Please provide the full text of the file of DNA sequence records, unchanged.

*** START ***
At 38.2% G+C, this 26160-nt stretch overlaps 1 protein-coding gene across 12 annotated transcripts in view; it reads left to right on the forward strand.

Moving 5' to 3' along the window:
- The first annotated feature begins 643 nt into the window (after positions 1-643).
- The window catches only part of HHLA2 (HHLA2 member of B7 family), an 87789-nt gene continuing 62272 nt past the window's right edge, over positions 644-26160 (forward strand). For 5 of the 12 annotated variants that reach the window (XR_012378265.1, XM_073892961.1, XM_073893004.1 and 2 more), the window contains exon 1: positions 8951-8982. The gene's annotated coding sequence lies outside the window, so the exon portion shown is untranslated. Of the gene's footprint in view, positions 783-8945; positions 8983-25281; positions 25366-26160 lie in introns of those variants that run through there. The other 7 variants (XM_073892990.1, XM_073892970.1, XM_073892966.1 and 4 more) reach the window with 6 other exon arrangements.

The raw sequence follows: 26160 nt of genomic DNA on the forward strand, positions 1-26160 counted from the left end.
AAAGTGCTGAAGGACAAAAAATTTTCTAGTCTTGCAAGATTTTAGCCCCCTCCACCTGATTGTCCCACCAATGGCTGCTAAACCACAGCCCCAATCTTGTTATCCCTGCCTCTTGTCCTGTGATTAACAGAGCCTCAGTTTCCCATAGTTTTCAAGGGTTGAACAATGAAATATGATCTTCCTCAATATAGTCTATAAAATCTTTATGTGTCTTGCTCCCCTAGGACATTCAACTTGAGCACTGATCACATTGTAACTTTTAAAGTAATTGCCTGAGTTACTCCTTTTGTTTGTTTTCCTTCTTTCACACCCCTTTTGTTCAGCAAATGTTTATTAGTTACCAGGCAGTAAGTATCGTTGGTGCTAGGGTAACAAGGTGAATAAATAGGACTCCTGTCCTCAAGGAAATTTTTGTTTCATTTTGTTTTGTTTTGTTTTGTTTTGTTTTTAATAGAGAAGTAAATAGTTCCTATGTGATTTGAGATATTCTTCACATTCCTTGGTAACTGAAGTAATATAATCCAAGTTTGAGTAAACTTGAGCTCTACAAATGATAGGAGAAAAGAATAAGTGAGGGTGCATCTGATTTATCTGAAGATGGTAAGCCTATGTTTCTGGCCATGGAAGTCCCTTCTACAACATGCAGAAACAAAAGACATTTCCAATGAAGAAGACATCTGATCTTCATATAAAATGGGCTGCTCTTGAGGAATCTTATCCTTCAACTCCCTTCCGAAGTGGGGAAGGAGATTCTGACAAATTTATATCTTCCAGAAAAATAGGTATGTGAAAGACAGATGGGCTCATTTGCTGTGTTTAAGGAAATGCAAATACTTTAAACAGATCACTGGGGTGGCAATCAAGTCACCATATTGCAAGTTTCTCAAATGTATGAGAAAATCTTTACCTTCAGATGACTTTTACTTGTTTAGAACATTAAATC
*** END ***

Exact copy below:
At 38.2% G+C, this 26160-nt stretch overlaps 1 protein-coding gene across 12 annotated transcripts in view; it reads left to right on the forward strand.

Moving 5' to 3' along the window:
- The first annotated feature begins 643 nt into the window (after positions 1-643).
- The window catches only part of HHLA2 (HHLA2 member of B7 family), an 87789-nt gene continuing 62272 nt past the window's right edge, over positions 644-26160 (forward strand). For 5 of the 12 annotated variants that reach the window (XR_012378265.1, XM_073892961.1, XM_073893004.1 and 2 more), the window contains exon 1: positions 8951-8982. The gene's annotated coding sequence lies outside the window, so the exon portion shown is untranslated. Of the gene's footprint in view, positions 783-8945; positions 8983-25281; positions 25366-26160 lie in introns of those variants that run through there. The other 7 variants (XM_073892990.1, XM_073892970.1, XM_073892966.1 and 4 more) reach the window with 6 other exon arrangements.

The raw sequence follows: 26160 nt of genomic DNA on the forward strand, positions 1-26160 counted from the left end.
AAAGTGCTGAAGGACAAAAAATTTTCTAGTCTTGCAAGATTTTAGCCCCCTCCACCTGATTGTCCCACCAATGGCTGCTAAACCACAGCCCCAATCTTGTTATCCCTGCCTCTTGTCCTGTGATTAACAGAGCCTCAGTTTCCCATAGTTTTCAAGGGTTGAACAATGAAATATGATCTTCCTCAATATAGTCTATAAAATCTTTATGTGTCTTGCTCCCCTAGGACATTCAACTTGAGCACTGATCACATTGTAACTTTTAAAGTAATTGCCTGAGTTACTCCTTTTGTTTGTTTTCCTTCTTTCACACCCCTTTTGTTCAGCAAATGTTTATTAGTTACCAGGCAGTAAGTATCGTTGGTGCTAGGGTAACAAGGTGAATAAATAGGACTCCTGTCCTCAAGGAAATTTTTGTTTCATTTTGTTTTGTTTTGTTTTGTTTTGTTTTTAATAGAGAAGTAAATAGTTCCTATGTGATTTGAGATATTCTTCACATTCCTTGGTAACTGAAGTAATATAATCCAAGTTTGAGTAAACTTGAGCTCTACAAATGATAGGAGAAAAGAATAAGTGAGGGTGCATCTGATTTATCTGAAGATGGTAAGCCTATGTTTCTGGCCATGGAAGTCCCTTCTACAACATGCAGAAACAAAAGACATTTCCAATGAAGAAGACATCTGATCTTCATATAAAATGGGCTGCTCTTGAGGAATCTTATCCTTCAACTCCCTTCCGAAGTGGGGAAGGAGATTCTGACAAATTTATATCTTCCAGAAAAATAGGTATGTGAAAGACAGATGGGCTCATTTGCTGTGTTTAAGGAAATGCAAATACTTTAAACAGATCACTGGGGTGGCAATCAAGTCACCATATTGCAAGTTTCTCAAATGTATGAGAAAATCTTTACCTTCAGATGACTTTTACTTGTTTAGAACATTAAATC